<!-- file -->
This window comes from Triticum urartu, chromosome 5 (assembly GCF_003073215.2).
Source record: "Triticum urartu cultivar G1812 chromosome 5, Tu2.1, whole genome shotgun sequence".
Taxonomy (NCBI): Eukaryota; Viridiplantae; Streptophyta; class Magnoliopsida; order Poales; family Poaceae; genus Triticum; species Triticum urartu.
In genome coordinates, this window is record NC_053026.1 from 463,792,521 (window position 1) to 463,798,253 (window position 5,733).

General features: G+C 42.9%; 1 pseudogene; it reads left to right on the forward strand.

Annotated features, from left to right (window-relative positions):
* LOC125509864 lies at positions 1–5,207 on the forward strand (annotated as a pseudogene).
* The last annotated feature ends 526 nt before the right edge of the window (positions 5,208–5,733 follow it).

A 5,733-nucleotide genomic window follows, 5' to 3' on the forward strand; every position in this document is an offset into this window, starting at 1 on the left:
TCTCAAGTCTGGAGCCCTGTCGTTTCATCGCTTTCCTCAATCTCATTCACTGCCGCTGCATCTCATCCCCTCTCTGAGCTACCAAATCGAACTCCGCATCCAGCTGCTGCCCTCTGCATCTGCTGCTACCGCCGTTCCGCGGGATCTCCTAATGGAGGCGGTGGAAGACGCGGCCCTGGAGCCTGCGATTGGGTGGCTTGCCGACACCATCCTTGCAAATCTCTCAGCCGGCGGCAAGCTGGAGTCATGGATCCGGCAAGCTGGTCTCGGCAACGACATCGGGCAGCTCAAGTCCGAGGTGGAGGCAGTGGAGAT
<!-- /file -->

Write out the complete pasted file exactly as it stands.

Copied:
This window comes from Triticum urartu, chromosome 5 (assembly GCF_003073215.2).
Source record: "Triticum urartu cultivar G1812 chromosome 5, Tu2.1, whole genome shotgun sequence".
Taxonomy (NCBI): Eukaryota; Viridiplantae; Streptophyta; class Magnoliopsida; order Poales; family Poaceae; genus Triticum; species Triticum urartu.
In genome coordinates, this window is record NC_053026.1 from 463,792,521 (window position 1) to 463,798,253 (window position 5,733).

General features: G+C 42.9%; 1 pseudogene; it reads left to right on the forward strand.

Annotated features, from left to right (window-relative positions):
* LOC125509864 lies at positions 1–5,207 on the forward strand (annotated as a pseudogene).
* The last annotated feature ends 526 nt before the right edge of the window (positions 5,208–5,733 follow it).

A 5,733-nucleotide genomic window follows, 5' to 3' on the forward strand; every position in this document is an offset into this window, starting at 1 on the left:
TCTCAAGTCTGGAGCCCTGTCGTTTCATCGCTTTCCTCAATCTCATTCACTGCCGCTGCATCTCATCCCCTCTCTGAGCTACCAAATCGAACTCCGCATCCAGCTGCTGCCCTCTGCATCTGCTGCTACCGCCGTTCCGCGGGATCTCCTAATGGAGGCGGTGGAAGACGCGGCCCTGGAGCCTGCGATTGGGTGGCTTGCCGACACCATCCTTGCAAATCTCTCAGCCGGCGGCAAGCTGGAGTCATGGATCCGGCAAGCTGGTCTCGGCAACGACATCGGGCAGCTCAAGTCCGAGGTGGAGGCAGTGGAGAT